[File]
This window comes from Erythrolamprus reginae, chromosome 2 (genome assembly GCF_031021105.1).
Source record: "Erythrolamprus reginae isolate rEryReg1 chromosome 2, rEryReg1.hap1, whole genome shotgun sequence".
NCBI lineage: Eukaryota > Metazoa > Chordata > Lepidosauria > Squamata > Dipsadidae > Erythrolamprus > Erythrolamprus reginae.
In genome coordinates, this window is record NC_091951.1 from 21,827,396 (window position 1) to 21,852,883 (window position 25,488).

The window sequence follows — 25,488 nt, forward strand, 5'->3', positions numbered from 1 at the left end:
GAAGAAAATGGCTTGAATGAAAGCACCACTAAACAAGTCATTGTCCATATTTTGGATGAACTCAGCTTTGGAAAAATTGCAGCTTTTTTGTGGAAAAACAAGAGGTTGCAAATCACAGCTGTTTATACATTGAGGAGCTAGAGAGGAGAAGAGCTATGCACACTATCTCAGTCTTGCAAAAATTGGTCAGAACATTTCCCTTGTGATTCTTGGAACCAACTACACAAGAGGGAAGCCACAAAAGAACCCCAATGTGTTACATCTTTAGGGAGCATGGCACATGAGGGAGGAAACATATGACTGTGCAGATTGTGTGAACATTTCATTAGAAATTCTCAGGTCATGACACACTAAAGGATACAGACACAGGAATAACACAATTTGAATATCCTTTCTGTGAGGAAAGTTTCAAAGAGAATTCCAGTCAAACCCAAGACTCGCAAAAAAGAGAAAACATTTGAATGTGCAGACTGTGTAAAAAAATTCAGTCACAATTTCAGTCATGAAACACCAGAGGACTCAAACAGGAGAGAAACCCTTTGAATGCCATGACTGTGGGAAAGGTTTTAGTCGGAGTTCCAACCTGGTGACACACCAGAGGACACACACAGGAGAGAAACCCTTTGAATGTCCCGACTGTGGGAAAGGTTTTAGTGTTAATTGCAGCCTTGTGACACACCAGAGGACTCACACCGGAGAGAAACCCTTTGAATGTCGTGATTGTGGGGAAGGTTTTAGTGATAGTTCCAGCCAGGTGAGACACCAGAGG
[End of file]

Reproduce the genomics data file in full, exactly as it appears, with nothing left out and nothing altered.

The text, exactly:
This window comes from Erythrolamprus reginae, chromosome 2 (genome assembly GCF_031021105.1).
Source record: "Erythrolamprus reginae isolate rEryReg1 chromosome 2, rEryReg1.hap1, whole genome shotgun sequence".
NCBI lineage: Eukaryota > Metazoa > Chordata > Lepidosauria > Squamata > Dipsadidae > Erythrolamprus > Erythrolamprus reginae.
In genome coordinates, this window is record NC_091951.1 from 21,827,396 (window position 1) to 21,852,883 (window position 25,488).

The window sequence follows — 25,488 nt, forward strand, 5'->3', positions numbered from 1 at the left end:
GAAGAAAATGGCTTGAATGAAAGCACCACTAAACAAGTCATTGTCCATATTTTGGATGAACTCAGCTTTGGAAAAATTGCAGCTTTTTTGTGGAAAAACAAGAGGTTGCAAATCACAGCTGTTTATACATTGAGGAGCTAGAGAGGAGAAGAGCTATGCACACTATCTCAGTCTTGCAAAAATTGGTCAGAACATTTCCCTTGTGATTCTTGGAACCAACTACACAAGAGGGAAGCCACAAAAGAACCCCAATGTGTTACATCTTTAGGGAGCATGGCACATGAGGGAGGAAACATATGACTGTGCAGATTGTGTGAACATTTCATTAGAAATTCTCAGGTCATGACACACTAAAGGATACAGACACAGGAATAACACAATTTGAATATCCTTTCTGTGAGGAAAGTTTCAAAGAGAATTCCAGTCAAACCCAAGACTCGCAAAAAAGAGAAAACATTTGAATGTGCAGACTGTGTAAAAAAATTCAGTCACAATTTCAGTCATGAAACACCAGAGGACTCAAACAGGAGAGAAACCCTTTGAATGCCATGACTGTGGGAAAGGTTTTAGTCGGAGTTCCAACCTGGTGACACACCAGAGGACACACACAGGAGAGAAACCCTTTGAATGTCCCGACTGTGGGAAAGGTTTTAGTGTTAATTGCAGCCTTGTGACACACCAGAGGACTCACACCGGAGAGAAACCCTTTGAATGTCGTGATTGTGGGGAAGGTTTTAGTGATAGTTCCAGCCAGGTGAGACACCAGAGG